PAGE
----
by Joseph Braude*
U.S. Secretary of State Mike Pompeo delivered a stern message to Iran and its enablers this week in a landmark policy speech in Washington. Appearing at the conservative Heritage Foundation, he outlined what has become known as “plan B” — a new White House approach to containing the Tehran government following President Trump’s withdrawal from the Iranian nuclear accord.
“President Trump withdrew from the deal for a simple reason,” he said. “It failed to guarantee the safety of the American people from the risk created by the leaders of the Islamic Republic of Iran. No more. No more wealth creation for Iranian kleptocrats. No more acceptance of missiles landing in Riyadh and in the Golan Heights. No more cost-free expansions of Iranian power.” Declaring the intention to cripple Iran’s economy through unprecedented international sanctions, he said, “The regime has been fighting all over the Middle East for years. After our sanctions come in force, it will be battling to keep its economy alive. Iran will be forced to make a choice: either fight to keep its economy off life support at home or keep squandering precious wealth on fights abroad. It will not have the resources to do both.” He indicated that the U.S. would not hesitate to impose “secondary sanctions” on companies in Europe and elsewhere that do not abide by the American limitations.
Pompeo said the U.S. was also open to negotiating a new deal with Iran, provided it “makes sure Iran never acquires a nuclear weapon and will deter the regime’s malign behavior in a way that the JCPOA never could.” A deal the U.S. could accept, he explained, would entail Iranian acceptance of twelve demands: come clean on the history of Iran’s weapons program and prove the program has been abandoned; cease uranium enrichment, never begin plutonium reprocessing, and shut down the heavy water reactor; grant the IAEA unqualified access to all sites of potential interest; end all nuclear-capable ballistic missile programs; release all imprisoned citizens of the U.S. and its allies; end support for Mideast terror groups, including Hezbollah, Hamas, and Palestinian Islamic Jihad; cease intervention in Iraq and accede to the disarming of Iraqi Shi’ite militias; cease support for the Houthis and encourage a peaceful settlement in Yemen; withdraw all forces from Syria; end support for the Taliban and harboring of Al-Qaeda leaders; and cease all threats and threatening behavior toward Israel, Saudi Arabia, and the UAE. The list of 12 demands might seem long, Pompeo said, but “the length of the list is simply the scope of the Iranian malign behavior. We did not create the list, they did.”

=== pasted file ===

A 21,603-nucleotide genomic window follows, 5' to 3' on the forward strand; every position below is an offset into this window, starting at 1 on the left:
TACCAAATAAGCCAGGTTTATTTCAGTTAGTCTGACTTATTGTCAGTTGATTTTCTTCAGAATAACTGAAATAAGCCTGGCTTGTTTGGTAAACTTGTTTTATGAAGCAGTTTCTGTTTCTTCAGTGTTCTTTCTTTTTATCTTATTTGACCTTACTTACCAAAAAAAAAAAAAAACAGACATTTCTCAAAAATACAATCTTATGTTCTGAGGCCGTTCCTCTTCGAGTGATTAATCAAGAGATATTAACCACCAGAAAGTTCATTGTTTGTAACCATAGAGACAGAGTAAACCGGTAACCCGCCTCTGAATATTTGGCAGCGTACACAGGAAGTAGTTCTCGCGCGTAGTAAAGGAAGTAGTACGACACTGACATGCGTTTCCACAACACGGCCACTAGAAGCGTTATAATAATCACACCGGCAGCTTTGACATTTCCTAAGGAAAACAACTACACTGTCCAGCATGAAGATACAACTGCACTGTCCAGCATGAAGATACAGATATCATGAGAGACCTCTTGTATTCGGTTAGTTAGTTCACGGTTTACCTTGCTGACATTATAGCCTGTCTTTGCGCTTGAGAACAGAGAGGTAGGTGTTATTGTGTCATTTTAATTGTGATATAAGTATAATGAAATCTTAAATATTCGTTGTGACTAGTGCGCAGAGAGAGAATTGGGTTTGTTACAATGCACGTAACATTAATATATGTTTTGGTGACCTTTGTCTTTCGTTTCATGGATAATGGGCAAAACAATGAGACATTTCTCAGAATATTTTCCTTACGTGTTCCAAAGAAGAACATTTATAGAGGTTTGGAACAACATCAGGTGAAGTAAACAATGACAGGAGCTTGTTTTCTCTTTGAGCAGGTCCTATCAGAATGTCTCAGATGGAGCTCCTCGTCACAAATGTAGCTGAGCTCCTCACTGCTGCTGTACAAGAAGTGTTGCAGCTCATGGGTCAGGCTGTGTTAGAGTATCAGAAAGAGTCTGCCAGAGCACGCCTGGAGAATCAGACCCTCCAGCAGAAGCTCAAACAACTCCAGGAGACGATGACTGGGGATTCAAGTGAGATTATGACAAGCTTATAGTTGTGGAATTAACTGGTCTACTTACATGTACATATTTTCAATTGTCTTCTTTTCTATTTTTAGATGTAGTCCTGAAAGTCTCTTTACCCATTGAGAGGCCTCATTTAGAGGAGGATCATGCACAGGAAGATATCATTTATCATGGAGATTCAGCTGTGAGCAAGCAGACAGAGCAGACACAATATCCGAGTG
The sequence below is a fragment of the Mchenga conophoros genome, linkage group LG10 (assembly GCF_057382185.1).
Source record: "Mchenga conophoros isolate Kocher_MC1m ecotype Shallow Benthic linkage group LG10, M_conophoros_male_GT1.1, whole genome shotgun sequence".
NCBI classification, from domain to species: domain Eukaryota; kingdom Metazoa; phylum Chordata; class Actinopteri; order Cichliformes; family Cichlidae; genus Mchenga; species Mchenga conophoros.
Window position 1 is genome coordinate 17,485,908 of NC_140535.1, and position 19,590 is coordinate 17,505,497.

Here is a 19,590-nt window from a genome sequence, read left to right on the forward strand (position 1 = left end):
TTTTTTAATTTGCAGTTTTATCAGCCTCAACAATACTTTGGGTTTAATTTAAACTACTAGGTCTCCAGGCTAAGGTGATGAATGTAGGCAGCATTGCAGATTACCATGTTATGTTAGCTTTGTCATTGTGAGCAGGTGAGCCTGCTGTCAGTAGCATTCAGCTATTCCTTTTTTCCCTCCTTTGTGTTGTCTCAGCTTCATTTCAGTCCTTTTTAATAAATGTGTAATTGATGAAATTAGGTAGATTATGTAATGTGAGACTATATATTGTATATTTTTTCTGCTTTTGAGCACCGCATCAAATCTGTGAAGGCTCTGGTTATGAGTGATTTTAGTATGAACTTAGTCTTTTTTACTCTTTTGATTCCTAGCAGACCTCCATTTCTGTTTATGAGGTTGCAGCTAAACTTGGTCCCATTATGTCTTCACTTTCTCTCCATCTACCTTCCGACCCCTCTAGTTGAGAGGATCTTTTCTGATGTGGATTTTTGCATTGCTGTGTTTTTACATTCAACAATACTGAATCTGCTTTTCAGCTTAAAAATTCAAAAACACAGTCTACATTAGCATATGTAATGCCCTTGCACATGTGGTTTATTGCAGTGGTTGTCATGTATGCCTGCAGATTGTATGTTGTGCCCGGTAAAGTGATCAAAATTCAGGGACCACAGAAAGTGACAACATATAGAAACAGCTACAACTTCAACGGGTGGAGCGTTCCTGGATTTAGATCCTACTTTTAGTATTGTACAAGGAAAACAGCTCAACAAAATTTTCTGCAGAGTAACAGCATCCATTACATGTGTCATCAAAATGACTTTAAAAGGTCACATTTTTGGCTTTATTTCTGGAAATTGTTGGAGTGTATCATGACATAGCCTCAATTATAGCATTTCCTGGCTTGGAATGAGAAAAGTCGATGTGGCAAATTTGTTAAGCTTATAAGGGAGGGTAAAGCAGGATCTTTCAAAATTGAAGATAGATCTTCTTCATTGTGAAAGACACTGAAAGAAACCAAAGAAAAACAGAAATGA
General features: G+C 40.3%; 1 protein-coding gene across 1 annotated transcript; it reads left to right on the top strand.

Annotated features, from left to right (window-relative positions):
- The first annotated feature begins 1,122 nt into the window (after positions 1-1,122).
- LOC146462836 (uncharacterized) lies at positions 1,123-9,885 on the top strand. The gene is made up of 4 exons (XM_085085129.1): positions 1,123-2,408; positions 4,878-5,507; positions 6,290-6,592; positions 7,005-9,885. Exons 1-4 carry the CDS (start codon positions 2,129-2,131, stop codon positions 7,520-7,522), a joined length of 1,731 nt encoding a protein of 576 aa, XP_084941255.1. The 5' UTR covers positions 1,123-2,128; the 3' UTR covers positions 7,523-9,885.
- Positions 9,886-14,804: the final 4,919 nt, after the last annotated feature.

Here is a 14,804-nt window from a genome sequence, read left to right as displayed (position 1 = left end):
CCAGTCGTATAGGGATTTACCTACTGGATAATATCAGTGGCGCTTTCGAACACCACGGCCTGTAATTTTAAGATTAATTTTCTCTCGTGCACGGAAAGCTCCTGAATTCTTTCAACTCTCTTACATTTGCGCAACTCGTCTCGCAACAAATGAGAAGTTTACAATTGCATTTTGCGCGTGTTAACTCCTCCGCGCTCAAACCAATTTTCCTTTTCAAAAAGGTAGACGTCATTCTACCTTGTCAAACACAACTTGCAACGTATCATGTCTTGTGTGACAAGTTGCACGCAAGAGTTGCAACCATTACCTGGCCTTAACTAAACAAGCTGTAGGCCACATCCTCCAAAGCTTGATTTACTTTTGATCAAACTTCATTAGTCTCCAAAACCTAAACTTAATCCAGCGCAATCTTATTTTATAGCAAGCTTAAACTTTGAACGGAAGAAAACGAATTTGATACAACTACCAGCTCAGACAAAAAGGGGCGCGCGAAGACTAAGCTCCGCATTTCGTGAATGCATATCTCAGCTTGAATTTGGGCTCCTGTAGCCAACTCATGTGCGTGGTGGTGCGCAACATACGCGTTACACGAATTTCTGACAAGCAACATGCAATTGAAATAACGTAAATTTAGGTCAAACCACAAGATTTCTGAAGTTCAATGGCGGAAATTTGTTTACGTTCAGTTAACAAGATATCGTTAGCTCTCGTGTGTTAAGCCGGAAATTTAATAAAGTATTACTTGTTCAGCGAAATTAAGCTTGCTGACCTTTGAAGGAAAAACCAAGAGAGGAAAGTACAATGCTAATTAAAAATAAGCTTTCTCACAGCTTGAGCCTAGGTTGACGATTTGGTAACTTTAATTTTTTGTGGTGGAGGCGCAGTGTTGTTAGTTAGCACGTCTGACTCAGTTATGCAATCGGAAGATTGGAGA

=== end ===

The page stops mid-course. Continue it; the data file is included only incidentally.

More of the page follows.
Conservative supporters of the new American policy evinced confidence that despite potential challenges to the new sanctions regime, it would succeed.
The Secretary also indicated that the U.S. would adopt a range of other measures to weaken Iran internationally. “We will track down Iranian operatives and their Hezbollah proxies operating around the world and crush them,” he said. “Iran will never again have carte blanche to dominate the Middle East.”
ANGER IN TEHRAN, CONSTERNATION IN EUROPE, AND CONTINUING CONTROVERSY IN WASHINGTON
To no one’s surprise, the Tehran government emphatically rejected Pompeo’s demands. President Hassan Rouhani reportedly said, “Who are you to decide for Iran and the world? … The world today does not accept America to decide for the world, as countries are independent ... that era is over ... We will continue our path with the support of our nation.” Ismail Kowsari, a senior Iranian Revolutionary Guard Corps official, said, “The people of Iran should stand united in the face of this and they will deliver a strong punch to the mouth of the American secretary of state and anyone who backs them.”